Saturday, November 5, 2011

Census searching - when less was more

The first searches I did when starting out were on the 1901 census for England and Wales, for my grandparents.

I had followed the advice given to all beginners, to talk to living relatives. I had asked my Mum about my grandparents, what their full names were, and exactly when and where they were born, so I felt well-prepared. I was excited and a little nervous. Would they be there? What would I find out?

I filled in the search boxes for the 1901 England and Wales census for Harold Harrison Berry, born 1896 exactly and living in Sadberge in County Durham. I hit the button, waited, and ... Nothing, he wasn't there. I was so disappointed.

Never mind, I had the details for my other Grandad. In go the details again, William Murray Crosby, born 1895 exactly, in Newcastle upon Tyne. Again, nothing, and more disappointment.

After a few permutations, I found Harold Berry when I put in only his first name, surname, year of birth, and put place of birth as Sadberge, leaving out the county. (Sadberge is in the county of Durham, but on the 1901 census the place of residence it was shown to be Sadberge, Yorkshire (North Riding), and that was why I was unable to find him when I added a residence showing Durham as the county. On every other census record that I have found since then, Sadberge is shown as being in Durham; not sure why it is different for 1901.)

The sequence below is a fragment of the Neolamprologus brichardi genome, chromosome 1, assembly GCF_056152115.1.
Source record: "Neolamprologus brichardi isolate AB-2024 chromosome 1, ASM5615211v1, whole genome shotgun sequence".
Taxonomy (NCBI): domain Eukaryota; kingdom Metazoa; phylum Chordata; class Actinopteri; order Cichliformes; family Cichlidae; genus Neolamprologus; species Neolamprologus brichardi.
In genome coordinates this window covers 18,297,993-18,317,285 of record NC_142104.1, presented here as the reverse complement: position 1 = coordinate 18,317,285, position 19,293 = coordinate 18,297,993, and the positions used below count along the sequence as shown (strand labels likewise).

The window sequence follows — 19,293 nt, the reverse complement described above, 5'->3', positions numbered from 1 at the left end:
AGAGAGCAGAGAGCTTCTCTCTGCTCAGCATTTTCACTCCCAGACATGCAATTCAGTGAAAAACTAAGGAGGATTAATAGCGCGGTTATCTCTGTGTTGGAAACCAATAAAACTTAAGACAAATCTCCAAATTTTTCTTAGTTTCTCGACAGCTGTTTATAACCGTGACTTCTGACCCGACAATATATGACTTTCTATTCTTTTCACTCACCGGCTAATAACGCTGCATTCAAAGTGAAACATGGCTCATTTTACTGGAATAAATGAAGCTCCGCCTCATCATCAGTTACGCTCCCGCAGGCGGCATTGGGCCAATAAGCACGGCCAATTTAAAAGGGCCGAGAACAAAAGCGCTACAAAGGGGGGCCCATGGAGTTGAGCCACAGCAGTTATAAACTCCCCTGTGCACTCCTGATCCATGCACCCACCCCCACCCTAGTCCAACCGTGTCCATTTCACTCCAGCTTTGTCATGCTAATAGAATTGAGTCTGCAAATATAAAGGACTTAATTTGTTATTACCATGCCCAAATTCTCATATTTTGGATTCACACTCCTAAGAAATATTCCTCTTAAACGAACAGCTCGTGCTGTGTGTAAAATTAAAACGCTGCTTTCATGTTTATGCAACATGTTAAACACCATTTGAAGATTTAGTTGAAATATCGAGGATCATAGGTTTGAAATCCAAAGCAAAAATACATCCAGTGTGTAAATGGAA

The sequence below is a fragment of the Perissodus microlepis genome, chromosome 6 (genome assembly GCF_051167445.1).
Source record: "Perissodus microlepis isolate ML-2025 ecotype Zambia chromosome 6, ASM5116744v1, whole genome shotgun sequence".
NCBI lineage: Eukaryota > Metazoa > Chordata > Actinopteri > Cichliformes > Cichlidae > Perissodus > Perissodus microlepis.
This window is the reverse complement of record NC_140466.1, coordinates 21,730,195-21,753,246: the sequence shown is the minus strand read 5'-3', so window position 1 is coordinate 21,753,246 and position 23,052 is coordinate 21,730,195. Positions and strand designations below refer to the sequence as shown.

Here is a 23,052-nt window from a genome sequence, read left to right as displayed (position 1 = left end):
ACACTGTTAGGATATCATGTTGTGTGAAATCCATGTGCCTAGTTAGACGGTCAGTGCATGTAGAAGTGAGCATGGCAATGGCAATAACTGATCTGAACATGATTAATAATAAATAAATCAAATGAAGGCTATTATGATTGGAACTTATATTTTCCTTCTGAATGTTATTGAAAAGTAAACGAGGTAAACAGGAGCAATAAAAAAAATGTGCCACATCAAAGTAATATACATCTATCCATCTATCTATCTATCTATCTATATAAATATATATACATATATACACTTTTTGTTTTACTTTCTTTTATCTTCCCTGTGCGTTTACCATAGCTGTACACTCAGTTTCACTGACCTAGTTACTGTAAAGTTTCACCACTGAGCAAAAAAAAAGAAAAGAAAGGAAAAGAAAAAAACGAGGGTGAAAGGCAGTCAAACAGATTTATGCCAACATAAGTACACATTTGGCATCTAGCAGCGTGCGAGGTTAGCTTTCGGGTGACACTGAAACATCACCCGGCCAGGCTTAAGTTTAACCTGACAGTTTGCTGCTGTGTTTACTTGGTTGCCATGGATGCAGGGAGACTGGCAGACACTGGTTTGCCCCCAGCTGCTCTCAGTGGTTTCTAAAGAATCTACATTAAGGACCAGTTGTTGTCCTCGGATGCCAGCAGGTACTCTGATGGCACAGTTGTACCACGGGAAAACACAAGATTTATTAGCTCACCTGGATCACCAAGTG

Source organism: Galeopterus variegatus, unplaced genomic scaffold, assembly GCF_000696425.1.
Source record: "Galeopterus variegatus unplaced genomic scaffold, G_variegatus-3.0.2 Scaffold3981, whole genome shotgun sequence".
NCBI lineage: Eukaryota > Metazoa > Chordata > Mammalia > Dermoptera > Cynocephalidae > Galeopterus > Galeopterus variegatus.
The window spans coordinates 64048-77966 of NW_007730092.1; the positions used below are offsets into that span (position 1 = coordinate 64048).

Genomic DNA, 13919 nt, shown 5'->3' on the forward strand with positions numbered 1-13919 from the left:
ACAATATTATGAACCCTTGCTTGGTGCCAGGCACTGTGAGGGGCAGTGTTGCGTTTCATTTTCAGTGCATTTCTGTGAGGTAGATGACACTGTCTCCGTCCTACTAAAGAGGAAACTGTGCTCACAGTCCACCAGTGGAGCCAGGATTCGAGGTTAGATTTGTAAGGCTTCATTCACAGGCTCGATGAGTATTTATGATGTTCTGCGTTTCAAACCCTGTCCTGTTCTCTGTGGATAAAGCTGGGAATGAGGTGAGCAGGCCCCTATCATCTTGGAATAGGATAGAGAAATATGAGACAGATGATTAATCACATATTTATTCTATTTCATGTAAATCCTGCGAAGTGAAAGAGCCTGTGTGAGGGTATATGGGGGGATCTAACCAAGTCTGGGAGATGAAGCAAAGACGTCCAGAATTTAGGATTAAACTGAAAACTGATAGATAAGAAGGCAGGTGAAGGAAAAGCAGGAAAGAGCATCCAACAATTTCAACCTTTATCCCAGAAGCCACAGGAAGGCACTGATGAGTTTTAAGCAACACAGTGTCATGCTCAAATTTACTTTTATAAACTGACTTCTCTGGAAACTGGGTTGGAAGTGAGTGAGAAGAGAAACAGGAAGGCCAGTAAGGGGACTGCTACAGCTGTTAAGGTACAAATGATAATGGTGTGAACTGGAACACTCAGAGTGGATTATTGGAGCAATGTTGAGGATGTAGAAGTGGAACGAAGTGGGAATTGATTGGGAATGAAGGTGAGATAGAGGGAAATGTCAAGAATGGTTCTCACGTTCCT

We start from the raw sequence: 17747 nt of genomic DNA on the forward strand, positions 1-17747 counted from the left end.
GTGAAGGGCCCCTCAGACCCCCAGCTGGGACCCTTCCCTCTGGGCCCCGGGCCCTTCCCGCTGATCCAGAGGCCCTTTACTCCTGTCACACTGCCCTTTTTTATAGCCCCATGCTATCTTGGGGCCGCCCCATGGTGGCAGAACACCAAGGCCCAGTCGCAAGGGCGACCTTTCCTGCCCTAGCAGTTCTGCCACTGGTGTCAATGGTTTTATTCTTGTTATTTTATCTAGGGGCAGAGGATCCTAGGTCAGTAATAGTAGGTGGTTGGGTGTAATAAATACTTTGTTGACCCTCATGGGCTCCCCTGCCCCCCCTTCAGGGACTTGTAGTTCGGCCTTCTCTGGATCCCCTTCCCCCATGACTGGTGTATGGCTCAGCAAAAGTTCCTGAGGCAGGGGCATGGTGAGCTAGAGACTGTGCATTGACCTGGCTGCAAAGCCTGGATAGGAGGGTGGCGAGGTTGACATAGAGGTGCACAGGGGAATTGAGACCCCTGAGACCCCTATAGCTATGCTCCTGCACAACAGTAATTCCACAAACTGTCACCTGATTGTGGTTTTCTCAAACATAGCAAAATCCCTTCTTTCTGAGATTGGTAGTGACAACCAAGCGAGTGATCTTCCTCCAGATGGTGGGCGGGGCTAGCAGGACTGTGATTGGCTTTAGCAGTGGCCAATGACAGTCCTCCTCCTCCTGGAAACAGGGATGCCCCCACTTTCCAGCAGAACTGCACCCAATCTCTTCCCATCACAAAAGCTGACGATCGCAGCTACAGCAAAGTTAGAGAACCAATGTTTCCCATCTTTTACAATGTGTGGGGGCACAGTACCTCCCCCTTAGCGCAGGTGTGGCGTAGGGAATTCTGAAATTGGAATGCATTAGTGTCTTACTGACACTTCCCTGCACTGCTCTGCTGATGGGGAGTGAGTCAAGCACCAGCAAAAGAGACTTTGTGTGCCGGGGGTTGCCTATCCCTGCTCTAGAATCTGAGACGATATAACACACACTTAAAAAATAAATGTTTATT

For William Crosby, I had to put only his first name and surname. I also had to add +/- 1 year for year of birth (he was born in June of 1895, so his birth year for census showed as 1896 in the transcription), and for place of birth and residence, fill in only the County box as Northumberland. This gave a number of results, and I was able to identify the correct entry when I found a family that included the names of his sisters (that my Mum had given me).

It took a bit of juggling around to get the combination of information to produce the result, and in the end, success came by stripping down the information to some bare essentials. This was my first indication that this family tree stuff was not always as straightforward as expected.

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